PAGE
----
Unions fight for fair treatment. Teachers have to gear up for strikes every year or two, battling over every inch, an exhausting, painful process that impacts students through tired, angry teachers, while preventing fighting for more resources. You can thank arrogant elected officials and self-entitled anti-tax fanatics for making it so, which really means blaming the general public, all tying into misogyny over the “woman’s profession.” Teachers also deserve blame for not fighting hard enough, but that’s a whole other post.

  18. That’s cool Jon. I still feel justified in putting teachers under the general labor tent. You generalize and straw man Republicans all the time, so I don’t feel bad about my comment.

  19. How is huge salary possibly justified?

    I read the article on Washington Township Health Care District’s CEO’s salary with absolute horror. Who at Washington Hospital authorized the board of directors to pay CEO Nancy Farber a salary plus benefits of $900,000 (base play plus incentives)?

    I find this absolutely horrible. And I am sure that the directors at the hospital couldn’t care less what I think.

    We have high unemployment and higher underemployment. I am sure that a lot of those folks who are out of work are nurses and aides for hospitals.

    Could someone please explain to me, a member of the community, what Farber does to warrant that kind of salary? We have school principals who make one-tenth of that amount. How about city managers, superintendents, and even our commander in chief? They do not make even close to that amount.

    Can someone please explain to me and the reading public what she does to earn that salary — which is more than double that of the president of the United States?

    Bill Leake



  20. At one end of the organizational structure people lose jobs and are sent packing. At the other end of the organizational structure, a “bonus” (you know – that incentive you get for exceeding your goals) is “postponed” . . . . . as in “delayed” . . . as in, “someday – you’ll get it”.

    But, for now, maybe, the headlines wouldn’t be received by the court of public opinion in a particularly positive light. You know, just as we are lopping off the proverbial heads of 200 employees.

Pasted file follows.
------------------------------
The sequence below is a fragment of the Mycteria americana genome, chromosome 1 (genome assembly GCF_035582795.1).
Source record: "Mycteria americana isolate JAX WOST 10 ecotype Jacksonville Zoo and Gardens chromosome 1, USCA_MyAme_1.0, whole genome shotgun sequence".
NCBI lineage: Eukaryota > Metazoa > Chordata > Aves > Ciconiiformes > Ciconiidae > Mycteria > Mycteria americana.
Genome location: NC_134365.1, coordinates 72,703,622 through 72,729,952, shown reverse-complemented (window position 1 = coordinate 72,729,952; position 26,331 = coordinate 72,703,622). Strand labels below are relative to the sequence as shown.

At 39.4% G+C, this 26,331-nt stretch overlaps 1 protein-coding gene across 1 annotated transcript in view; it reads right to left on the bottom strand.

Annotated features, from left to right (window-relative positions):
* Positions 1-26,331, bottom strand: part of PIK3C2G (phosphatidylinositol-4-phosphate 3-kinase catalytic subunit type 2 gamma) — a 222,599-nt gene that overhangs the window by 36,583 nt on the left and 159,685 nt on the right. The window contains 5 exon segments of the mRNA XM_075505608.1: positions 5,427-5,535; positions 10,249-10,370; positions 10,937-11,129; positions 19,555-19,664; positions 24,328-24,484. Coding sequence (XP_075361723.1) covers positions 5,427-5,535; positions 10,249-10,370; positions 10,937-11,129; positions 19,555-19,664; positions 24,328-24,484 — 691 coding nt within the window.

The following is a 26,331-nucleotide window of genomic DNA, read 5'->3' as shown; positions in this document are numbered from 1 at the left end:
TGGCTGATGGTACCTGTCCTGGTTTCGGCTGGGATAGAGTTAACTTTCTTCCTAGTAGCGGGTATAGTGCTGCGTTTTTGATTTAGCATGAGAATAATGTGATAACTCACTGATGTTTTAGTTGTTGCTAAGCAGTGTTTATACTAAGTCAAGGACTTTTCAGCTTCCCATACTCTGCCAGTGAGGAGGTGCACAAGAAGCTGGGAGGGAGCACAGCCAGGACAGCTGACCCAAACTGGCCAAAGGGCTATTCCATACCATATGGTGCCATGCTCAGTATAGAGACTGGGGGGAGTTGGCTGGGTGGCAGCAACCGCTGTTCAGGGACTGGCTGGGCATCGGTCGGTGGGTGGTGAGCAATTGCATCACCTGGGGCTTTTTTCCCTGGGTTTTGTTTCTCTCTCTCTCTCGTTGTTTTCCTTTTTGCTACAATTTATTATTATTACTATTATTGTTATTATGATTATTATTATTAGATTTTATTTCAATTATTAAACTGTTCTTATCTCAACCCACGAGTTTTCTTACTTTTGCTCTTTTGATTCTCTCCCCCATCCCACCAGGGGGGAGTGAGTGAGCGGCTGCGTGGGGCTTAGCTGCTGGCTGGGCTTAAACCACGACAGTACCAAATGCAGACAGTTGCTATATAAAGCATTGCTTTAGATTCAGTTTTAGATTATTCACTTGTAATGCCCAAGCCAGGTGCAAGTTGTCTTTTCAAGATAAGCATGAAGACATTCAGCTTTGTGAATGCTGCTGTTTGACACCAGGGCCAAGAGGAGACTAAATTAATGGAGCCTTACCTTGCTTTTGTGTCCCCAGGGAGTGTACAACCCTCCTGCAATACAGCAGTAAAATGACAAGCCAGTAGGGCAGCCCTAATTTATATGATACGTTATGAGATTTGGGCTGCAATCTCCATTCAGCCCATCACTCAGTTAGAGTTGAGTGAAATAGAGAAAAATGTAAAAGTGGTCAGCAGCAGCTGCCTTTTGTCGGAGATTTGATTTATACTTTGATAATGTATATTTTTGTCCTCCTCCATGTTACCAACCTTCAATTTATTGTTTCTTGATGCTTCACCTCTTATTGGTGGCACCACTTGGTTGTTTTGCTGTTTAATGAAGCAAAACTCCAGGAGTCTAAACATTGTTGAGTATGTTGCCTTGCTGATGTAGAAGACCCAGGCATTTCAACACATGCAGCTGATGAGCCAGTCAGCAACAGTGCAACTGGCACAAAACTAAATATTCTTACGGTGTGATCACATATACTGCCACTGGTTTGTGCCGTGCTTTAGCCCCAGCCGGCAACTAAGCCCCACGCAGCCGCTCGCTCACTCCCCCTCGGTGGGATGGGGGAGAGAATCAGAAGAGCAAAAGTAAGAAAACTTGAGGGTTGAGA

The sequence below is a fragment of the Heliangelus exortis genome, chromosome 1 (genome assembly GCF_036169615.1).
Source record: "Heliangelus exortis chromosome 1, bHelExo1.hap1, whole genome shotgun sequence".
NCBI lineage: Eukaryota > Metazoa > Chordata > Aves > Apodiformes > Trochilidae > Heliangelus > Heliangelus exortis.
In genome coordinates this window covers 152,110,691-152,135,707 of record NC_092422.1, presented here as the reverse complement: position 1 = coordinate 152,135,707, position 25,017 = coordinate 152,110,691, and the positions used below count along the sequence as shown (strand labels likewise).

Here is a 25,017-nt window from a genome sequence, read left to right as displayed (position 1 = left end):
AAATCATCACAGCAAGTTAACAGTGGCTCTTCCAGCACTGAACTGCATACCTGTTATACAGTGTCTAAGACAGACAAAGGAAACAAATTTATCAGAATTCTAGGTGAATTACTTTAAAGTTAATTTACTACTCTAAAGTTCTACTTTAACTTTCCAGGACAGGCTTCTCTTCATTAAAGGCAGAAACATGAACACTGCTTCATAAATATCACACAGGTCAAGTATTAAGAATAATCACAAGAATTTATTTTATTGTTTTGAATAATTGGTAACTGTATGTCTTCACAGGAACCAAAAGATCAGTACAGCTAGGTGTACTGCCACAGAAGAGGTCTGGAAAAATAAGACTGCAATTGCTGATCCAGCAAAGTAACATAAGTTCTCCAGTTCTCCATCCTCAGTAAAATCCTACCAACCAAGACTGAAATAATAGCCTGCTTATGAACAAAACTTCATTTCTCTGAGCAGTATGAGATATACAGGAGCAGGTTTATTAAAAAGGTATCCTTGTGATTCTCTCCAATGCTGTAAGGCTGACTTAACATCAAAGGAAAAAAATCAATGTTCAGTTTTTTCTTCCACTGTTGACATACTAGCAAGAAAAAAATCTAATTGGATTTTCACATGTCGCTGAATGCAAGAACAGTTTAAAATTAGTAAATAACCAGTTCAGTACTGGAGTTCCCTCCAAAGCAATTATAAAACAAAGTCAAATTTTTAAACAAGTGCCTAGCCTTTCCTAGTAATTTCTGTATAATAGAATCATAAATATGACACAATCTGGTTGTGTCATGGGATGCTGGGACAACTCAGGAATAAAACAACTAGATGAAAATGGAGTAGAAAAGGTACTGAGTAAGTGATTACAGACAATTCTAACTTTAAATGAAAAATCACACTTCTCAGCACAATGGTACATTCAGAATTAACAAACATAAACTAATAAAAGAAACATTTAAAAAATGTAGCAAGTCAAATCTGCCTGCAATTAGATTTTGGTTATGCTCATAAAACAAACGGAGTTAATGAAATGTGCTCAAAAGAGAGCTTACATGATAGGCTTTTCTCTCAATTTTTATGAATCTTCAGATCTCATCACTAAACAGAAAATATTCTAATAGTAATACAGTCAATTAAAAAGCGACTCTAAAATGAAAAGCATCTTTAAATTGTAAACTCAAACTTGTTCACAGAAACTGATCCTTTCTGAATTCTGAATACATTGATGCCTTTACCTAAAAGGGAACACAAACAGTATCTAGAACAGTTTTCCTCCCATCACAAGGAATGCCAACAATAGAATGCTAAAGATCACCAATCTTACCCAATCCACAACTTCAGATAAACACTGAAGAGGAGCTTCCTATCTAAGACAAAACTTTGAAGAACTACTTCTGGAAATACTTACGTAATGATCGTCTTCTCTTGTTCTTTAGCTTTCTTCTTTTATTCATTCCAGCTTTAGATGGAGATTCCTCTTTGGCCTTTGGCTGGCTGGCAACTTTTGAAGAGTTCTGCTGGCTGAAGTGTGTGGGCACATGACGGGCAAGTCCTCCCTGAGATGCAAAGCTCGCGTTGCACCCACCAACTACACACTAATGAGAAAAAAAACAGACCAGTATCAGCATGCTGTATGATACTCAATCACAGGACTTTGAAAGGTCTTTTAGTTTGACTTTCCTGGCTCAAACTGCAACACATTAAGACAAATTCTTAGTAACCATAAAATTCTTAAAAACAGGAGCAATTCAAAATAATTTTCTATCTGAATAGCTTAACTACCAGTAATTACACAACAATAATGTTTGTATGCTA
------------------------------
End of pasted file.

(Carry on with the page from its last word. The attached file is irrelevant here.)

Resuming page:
Under what circumsances would a CEO be considered even ELIGIBLE for an “incentive bonus” when the organization is *forced* into downsizing????

    Good thing we just passed that Measure Z initiative – – I was worried we were running out of space and capacity and stuff . . . .


  21. “Millions of people will be watching the games” at the new stadium… “People who have never heard of Santa Clara will know” the city.
    Meanwhile in Fremont there is no there here. As you know thousands of jobs with really good salaries have been driven out of Fremont by the demonize a developer crowd. Read it and weep… “800 (well paying) construction workers jobs” right down the road in Santa Clara folks! Salaries would have most certainly gone up for many here in Fremont if the stadium deal had not been killed. Many thanks to Vinnie Bacon who claims professional sports franchises are a raw deal saving Fremont from becoming a tourist destination and a special thanks to the demonize a developer crowd who saved us form a certain economic bonanza!


  22. “harm the stores there.” “Leading that opposition were officials from (RIP) New United Motor Manufacturing Inc.” your starting to sound like you ODed on Bacon!
    Boxie you know the stadium would have brought about 40,000 people into Fremont every time a game or event was being held there… I’m afraid the there that could have been here has been forever chased out of town by the *demonize a developer* crowd. I hope you and Vinnie really enjoy your tapioca and yougat down at the Block before it is demolished sometime in the next 15 to 20 years!

  23. Maybe we can get a discount if We hire the same folks that tear down Candlestick and O.co. MWAHAHAHAHA!!!

    RIP NUMMI. Go Tesla!! (Who undoubtedly had the same concern but which the Fed “resolved” before the deal was struck – see Lews very much to the point announcement on the coat tails of the Tesla deal)

    Your very lame attempts to build a convincing argument based on annecdote NEVER seem to pass any test of reason Charles. Why us that?